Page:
Tuesday, August 24, 2010

Leaving Luanda

Go ahead and hum Leaving Luanda to the tune of Leaving Las Vegas (I'm leave luuuuanda, lights so bright, I'm leaving Luuuuuanda, I'm leaving for good). Here's a little description of what happened on my way home. I wrote this right after everything happened, perhaps why my exasperation comes through a bit strong.  It lead to several exasperated phone calls, but most importantly they let me leave and I'm home again.  Thanks a million to everyone for the support as always, I couldn't do it without you.

The Luanda Airport as a Vignette of Angola

  •         The car arrives to bring me to the airport. Late. Despite the fact that I confirmed thrice the time it should arrive.
  •     We hit traffic. Various traffic laws are broken avoiding said traffic.
  •     Police, rather than being at intersections where gridlock occurs,  stand in the middle of the highway, which has no lane lines painted, aggressively gesturing and yelling at motorist to CONTINUE STRAIGHT! MOVE!
  •     First security check, my printed reservation and passport are taken. 2 people puzzle over the passport. The man has about 10 rosters of passengers in front of him. He is searching for my name by hand. He finds it. Puts a little star next to my name and sends me on my way.
  •      I check in. My bag is overweight by 5 kilos (books and paperwork!). I ask how much it will cost. $150 USD. I reply that I will remove the 5 kilos as I have another bag I can check. Ah, I can fix the problem. Nevermind then. Overweight is ok.
  •       I pass through customs and am gestured into a small room. I’m asked if I speak Portuguese. I say I understand but speak Spanish. Head shaking. I’m asked if I have money. Well yes. I do. I’m asked if I have Kwanzas (national currency), if I have dollars. To put all of it on the table. (My fear of what will happen if I lie and am searched is greater than my fear of losing the money.) I pull out over a thousand US dollars and more Kwanzas. Do I know that I’m not allowed to take Kwanzas out the of country? I do, I planned to spend them in the airport. My kwanzas are seized (over $125 USD), thankfully my USD is returned. I am informed that if I will be returning to Angola within one week I can get them when I return. I reply that I will not return. Apparently I have offended them, I’m asked why I won’t return. I explain. I ask for a receipt for the money they will take from me. They act as though they don’t understand, although I’m sure I have the vocabulary right after collecting receipts for 5 weeks. So some people will give up $125 with no written record? Either everyone else knows better or I’m missing an opportunity to give a gaseosa (literally – soda, actually – bribe) and keep my money. Money is taken. Receipt is received.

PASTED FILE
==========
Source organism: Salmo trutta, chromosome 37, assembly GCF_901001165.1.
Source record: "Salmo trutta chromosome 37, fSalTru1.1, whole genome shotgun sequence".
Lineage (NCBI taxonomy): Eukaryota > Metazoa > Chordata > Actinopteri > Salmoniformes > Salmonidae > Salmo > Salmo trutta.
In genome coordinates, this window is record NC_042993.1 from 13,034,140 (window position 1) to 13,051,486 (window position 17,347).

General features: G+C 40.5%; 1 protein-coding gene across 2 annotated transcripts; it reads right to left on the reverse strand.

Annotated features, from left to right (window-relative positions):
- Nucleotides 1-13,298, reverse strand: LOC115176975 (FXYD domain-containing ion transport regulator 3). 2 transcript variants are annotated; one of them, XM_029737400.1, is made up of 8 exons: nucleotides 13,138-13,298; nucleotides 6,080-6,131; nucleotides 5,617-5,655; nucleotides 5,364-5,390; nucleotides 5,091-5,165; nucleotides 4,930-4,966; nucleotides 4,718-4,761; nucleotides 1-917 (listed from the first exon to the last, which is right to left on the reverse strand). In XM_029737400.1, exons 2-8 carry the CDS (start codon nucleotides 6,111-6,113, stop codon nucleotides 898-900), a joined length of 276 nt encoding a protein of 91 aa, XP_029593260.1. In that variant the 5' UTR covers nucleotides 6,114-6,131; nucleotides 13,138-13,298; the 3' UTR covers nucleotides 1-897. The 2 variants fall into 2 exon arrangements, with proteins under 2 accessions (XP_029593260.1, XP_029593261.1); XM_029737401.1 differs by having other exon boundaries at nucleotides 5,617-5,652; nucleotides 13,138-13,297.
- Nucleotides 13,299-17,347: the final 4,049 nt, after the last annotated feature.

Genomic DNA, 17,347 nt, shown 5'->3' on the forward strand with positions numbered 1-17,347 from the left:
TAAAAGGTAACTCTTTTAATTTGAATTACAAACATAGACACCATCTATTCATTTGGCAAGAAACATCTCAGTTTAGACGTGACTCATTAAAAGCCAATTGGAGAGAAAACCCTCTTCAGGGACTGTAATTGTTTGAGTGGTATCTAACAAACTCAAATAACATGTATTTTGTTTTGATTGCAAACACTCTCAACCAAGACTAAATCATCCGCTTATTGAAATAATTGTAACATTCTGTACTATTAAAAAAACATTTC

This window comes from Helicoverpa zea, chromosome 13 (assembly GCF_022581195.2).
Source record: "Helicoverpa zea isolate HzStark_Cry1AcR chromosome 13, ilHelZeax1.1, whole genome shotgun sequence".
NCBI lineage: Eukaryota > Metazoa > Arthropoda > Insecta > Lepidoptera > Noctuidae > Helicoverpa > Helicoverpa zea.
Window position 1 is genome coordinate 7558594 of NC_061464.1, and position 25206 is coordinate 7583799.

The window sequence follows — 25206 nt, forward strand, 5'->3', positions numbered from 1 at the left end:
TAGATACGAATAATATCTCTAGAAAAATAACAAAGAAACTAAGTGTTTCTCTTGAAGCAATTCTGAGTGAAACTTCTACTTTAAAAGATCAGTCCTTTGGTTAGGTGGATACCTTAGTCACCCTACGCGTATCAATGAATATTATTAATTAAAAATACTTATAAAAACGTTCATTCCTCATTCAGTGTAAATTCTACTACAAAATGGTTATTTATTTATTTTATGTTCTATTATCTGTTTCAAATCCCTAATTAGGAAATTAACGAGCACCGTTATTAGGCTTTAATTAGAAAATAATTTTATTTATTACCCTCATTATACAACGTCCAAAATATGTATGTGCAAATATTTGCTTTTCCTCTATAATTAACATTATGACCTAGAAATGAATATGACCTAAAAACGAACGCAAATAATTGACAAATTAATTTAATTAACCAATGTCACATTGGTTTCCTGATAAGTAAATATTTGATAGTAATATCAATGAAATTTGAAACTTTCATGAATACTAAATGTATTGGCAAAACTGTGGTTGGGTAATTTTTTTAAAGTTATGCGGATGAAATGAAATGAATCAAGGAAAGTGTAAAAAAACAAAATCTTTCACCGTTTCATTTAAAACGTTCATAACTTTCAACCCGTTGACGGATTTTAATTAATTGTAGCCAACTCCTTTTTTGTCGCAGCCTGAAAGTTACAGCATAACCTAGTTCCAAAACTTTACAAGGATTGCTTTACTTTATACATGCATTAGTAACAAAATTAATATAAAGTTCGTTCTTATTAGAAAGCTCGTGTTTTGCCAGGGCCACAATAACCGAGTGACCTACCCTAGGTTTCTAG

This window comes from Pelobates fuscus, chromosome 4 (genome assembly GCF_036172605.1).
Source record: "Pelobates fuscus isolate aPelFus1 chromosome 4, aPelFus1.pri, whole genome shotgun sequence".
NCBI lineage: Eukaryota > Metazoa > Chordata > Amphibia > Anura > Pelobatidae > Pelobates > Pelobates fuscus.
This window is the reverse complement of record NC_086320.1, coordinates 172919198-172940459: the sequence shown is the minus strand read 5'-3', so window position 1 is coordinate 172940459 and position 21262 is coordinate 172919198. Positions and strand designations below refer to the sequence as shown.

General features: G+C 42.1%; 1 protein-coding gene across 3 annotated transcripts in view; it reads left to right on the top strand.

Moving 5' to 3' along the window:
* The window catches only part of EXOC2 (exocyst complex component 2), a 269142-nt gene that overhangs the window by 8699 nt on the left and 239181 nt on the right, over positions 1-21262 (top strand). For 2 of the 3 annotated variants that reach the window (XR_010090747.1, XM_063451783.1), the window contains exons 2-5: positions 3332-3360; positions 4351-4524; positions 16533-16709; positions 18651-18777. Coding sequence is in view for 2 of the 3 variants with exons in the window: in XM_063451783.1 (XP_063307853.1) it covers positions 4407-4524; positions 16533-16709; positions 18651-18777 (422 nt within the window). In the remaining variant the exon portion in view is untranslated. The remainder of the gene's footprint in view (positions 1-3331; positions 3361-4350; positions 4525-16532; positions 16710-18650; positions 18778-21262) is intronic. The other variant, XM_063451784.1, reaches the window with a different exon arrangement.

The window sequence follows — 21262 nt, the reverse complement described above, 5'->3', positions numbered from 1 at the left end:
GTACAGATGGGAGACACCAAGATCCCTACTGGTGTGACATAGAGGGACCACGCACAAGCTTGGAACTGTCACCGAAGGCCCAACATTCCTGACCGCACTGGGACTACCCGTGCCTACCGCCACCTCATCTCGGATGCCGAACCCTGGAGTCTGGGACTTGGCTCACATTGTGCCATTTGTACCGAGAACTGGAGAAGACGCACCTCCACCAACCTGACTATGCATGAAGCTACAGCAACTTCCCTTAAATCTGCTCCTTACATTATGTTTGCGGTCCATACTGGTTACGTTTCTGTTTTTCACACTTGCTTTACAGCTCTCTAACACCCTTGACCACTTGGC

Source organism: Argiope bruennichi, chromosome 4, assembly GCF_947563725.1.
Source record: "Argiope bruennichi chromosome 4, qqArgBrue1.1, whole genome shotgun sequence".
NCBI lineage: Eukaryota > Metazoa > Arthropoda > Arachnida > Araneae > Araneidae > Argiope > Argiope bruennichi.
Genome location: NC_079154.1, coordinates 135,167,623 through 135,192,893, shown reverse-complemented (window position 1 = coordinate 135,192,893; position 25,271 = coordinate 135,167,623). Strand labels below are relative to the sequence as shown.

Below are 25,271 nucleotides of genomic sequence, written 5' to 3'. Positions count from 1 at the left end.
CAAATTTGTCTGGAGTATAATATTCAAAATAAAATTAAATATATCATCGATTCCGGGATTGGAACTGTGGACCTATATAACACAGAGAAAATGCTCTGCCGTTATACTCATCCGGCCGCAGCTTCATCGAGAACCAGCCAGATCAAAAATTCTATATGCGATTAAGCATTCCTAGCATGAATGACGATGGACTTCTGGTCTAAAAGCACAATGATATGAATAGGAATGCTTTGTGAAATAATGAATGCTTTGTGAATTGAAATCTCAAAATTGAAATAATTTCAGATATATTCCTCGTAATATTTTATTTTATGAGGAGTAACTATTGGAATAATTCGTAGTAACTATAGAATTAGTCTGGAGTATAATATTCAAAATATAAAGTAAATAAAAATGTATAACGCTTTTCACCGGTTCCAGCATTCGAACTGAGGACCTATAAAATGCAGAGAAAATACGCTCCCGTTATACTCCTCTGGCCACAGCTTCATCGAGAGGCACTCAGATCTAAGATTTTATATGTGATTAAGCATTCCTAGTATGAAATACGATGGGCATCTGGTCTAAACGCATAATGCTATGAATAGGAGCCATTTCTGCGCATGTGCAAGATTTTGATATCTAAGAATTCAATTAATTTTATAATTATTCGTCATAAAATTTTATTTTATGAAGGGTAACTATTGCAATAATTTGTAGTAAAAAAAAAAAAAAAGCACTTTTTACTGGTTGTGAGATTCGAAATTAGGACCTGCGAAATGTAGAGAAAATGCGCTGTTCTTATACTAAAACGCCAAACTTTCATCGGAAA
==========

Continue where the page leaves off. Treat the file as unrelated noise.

•      I go upstairs to a bare but clean room with two small walk up counters with a variety of fried foods and alcohol. I look. I go to the open buffet. A hot option (pasta, chicken etc), plus a cold option (salad or bread) plus dessert plus soup is $50 USD. But if I just want a hot option it’s $35.
  •     I return to the counter and ask how I may pay for my food. I’m informed that either Kwanzas or dollars will do. When I reply that I’d pay in Kwanzas but someone just took all mine she smiles and says well I suppose you’ll pay in dollars then.
  •      I order. It’s microwaved. I pay too much. It’s not bad for here. At home I’d pick frozen Ellio’s pizza over what I’m eating. But the olive has no pit, that’s a plus.
  •      I am in a room with apparently 4 internet signals, none of which can I access.
  •     Tables around me slowly fill up, the room is full of men from Portugal, men from Brazil. And then there are American men, they sound like they’re from Texas. None of them is under 250 pounds.  I see two women and one table of non Anglo/Caucasian/White men.
  •       I’ve got another 2.5 hours until my flight. I was told to arrive as early as possible because “you can never be too early to the airport in Angola, anything can happen”.

 Luanda downtown from the fortaleza, a mix of construction, colonial architecture and unfinished buildings that are now homes for thousands of squatters.


 In another direction, homes and soccer and the ocean under a permanently white sky. The vast majority of Luanda residents live in inappropriate shelters made with inappropriate materials (confirmed by most recent survey, over 80%)

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